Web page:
A Sample Garden Soil Test

General Information

Plants need carbon [C], hydrogen [H], oxygen [O], nitrogen [N], phosphorus [P], potassium [K], sulfur [S], calcium [Ca], iron [Fe], and magnesium [Mg]. The first three elements are supplied by the atmosphere and water. The rest are supplied largely by the soil, provided that the pH is right. The pH is the measure of the relative acidity or alkalinity of the soil. A pH of 7 is neutral, lower than 7 is acidic, and higher than 7 is alkaline. 

Nitrogen is an important constituent of protein. Proper balance of this element in your soil will provide dark green foliage and active growth. Nitrogen is especially essential for vegetables in which leaves, stalks, or stems are the important end products. 

Deficiency of this nutrient results in a sickly yellow-green coloration, distinctly slow and dwarfed growth, or drying ("firing") of leaves, starting at the bottom of the plant. In corn, grains, grasses, and the like, firing starts at the tip of the bottom leaves and proceeds down the center or along the midrib.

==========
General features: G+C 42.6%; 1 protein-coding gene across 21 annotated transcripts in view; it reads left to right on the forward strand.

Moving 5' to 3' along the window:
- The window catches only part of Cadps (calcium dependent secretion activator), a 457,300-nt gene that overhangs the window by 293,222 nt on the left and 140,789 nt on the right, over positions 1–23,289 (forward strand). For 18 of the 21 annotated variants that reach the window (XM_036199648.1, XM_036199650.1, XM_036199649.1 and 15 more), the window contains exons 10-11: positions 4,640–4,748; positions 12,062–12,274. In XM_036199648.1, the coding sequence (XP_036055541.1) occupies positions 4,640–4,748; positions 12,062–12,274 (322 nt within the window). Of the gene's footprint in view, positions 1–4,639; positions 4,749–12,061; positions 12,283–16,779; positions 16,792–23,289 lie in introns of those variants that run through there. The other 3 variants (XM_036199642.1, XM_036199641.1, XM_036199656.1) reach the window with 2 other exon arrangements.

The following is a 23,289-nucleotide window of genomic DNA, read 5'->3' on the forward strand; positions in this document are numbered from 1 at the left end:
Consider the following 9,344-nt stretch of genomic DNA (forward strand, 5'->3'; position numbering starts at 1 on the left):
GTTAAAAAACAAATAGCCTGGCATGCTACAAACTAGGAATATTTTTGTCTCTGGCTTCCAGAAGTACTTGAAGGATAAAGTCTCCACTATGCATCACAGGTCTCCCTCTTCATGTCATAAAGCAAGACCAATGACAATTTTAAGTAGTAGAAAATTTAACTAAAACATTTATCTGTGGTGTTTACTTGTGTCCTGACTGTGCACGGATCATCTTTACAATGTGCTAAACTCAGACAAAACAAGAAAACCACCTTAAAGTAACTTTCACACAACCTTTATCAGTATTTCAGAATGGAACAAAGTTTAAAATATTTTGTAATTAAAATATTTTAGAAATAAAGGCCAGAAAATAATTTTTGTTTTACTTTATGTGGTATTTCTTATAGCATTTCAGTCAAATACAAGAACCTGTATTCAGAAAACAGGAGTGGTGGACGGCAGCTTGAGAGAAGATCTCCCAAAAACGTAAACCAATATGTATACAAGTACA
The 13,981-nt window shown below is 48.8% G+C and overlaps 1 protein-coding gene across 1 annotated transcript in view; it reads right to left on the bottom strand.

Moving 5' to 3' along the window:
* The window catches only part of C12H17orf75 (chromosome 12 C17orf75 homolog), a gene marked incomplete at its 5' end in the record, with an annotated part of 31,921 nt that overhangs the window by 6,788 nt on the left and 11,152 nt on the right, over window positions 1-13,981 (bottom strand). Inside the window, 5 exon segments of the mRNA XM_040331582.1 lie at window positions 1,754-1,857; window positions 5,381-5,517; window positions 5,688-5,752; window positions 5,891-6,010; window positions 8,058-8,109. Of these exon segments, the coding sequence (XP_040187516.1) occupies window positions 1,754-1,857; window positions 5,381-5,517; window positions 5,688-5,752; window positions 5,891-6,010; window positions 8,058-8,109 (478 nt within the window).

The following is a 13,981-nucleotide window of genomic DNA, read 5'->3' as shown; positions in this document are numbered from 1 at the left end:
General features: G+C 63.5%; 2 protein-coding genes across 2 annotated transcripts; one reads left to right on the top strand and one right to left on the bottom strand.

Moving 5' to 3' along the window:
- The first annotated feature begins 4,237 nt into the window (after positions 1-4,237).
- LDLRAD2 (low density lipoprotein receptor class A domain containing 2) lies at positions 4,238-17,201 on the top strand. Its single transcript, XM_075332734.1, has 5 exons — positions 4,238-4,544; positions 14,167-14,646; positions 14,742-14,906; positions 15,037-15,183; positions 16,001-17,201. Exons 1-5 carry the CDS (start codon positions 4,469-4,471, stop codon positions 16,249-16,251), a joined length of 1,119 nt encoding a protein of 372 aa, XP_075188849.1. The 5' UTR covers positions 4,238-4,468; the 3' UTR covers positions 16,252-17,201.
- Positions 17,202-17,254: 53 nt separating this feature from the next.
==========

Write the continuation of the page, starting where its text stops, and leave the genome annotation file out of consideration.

Excessive nitrogen causes too rapid growth, resulting in soft tissues and general weakness of the plant. Too much nitrogen at flowering time causes the plant to continue active vegetative growth, retarding flower and seed formation. 

Phosphorus (also known as phosphate) stimulates early root formation and growth. It's responsible for a rapid and vigorous growth start, and it stimulates blooming and seed formation. Proper phosphorus levels in the soil also help to hasten maturity and give winter hardiness to fall-seeded hay and grain crops. 

Deficiency of this element produces purplish leaves, stems, and branches. Other symptoms include slow growth and failure to reach maturity in a timely manner. In corn, phosphorus deficiency causes small stalks to form, and in grains it promotes lack of stooling. Low yields of grain, fruit, and seed are typical symptoms of phosphorus deficiency.